The reason why so many moments in A Naked Singularity feel so culturally recognizable is due to the ubiquitous presence of cliché. This is not a matter of bad or careless writing on De La Pava’s part. Rather, the entire novel is organized around varying registers of platitude. Using derivative plots and language as an organizing principle gives the novel an uncanny atmosphere. There is almost nothing in this book that we haven’t seen or read somewhere before. The only thing that is new to us is De La Pava’s writing, and particularly his dialogue. This juxtaposition fosters an uneasy ambience for the reader. The strangely comforting effects of an incessant pop cultural déjà vu bring into question the literary value of the writing. Any reading of this novel is corroded by the suspicion, a suspicion that is only exacerbated by its publication history, that it might just be bad. With his use of cliché, De La Pava mercilessly plays on this uncertainty.

On a structural level, the plot slides from one rote scenario to another. The book begins with a number of interviews between Casi and his clients. Thanks to countless television programs and films about lawyers and the police, the imaginative groundwork that the writer normally has to provide is already taken care of. The reader does not need the scene setting for them; everything is as seen on TV. As such, the novel bounces around a number of familiar scenarios: the office that Casi works in; the innumerable court scenes; Casi visiting an inmate on death row; and Casi going to see a priest. Readers have seen these situations, with different characters, time and again. The same goes for the impossibly tiny New York apartment that Casi lives in, and the heist he takes part in. At one point he describes buying a battery for his car: “When I crossed the threshold of the garage a soft bell sounded and a guy slid out from under a car just like the cliché.” It is relentless. Because a reader is more than likely be familiar with each setting of his novel, more slack can be taken up by De La Pava’s dialogue but even the dialogue is preoccupied with cliché.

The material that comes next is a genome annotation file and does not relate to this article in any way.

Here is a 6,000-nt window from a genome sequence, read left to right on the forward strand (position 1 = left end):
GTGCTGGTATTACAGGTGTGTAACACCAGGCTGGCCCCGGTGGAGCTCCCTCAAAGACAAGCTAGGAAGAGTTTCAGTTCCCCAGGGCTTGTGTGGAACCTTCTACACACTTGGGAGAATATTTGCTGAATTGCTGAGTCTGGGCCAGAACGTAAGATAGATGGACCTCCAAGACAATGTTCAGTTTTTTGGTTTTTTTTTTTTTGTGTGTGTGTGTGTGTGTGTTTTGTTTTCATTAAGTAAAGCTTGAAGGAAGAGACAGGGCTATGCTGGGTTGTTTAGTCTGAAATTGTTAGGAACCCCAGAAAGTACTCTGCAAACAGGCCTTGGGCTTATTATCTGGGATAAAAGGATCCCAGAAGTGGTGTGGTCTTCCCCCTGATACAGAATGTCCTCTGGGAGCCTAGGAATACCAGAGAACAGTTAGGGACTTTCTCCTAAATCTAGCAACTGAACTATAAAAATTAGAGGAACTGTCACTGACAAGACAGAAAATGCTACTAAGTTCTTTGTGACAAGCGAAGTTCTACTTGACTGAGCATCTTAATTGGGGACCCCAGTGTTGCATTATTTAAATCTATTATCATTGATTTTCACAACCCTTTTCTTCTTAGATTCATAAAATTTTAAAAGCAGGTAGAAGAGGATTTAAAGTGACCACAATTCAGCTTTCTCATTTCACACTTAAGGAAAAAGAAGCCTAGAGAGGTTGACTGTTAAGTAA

Beneath a thick varnish of irony, maxims, sayings, homilies, and commonplaces pepper the language of this novel and they almost always give the narrator pause. De La Pava’s favourite trick in A Naked Singularity is literalizing clichés. In Casi’s prodigious legal mind, turns of phrase are all broken down into their literal and legalistic base units. “Kicked his ass” is described as “a curious expession that rarely if ever involves an actual ass being actually kicked but which does seem to accurately reflect what it must feel like.” Similarly, “fat chance” comes in for examination, as does “state of the art”, “shithead”, and “fall in love”, among countless others. There is even a four-page dissection of the phrase “there are no atheists in foxholes”.

The way that Casi deconstructs cliché through literalization is a counterpoint to the way that De La Pava deconstructs clichéd scenes from film and television by translating them into a certain literary setting. The constant mocking of derivative expression and the literary and cultural spoilage that this draws attention to raises the suspicion that A Naked Singularity might be satirizing the very literary genre that reviewers have assumed it is trying to be a part of. As De La Pava parodies the cable television staples of dirty cops, drug deals gone bad, and quick talking lawyers, he highlights the stiffening tropes of the long American postmodernist novel. A preoccupation with theoretical physics and philosophy, as well as a hagiographic reverence for sporting figures are all hallmarks of certain ambitious American novels and their writers. De La Pava’s pulpy style forces his readers into an awkward and uncertain position. A Naked Singularity could be a defiantly entertaining attempt at a long, important, postmodernist novel, or it could be a ruthless send up of the pretensions and airs of those novels and their readers. You never can tell.

Angus Brown is reading for a DPhil in English Literature at Jesus College, Oxford. He is a Senior Editor at the Oxonian Review.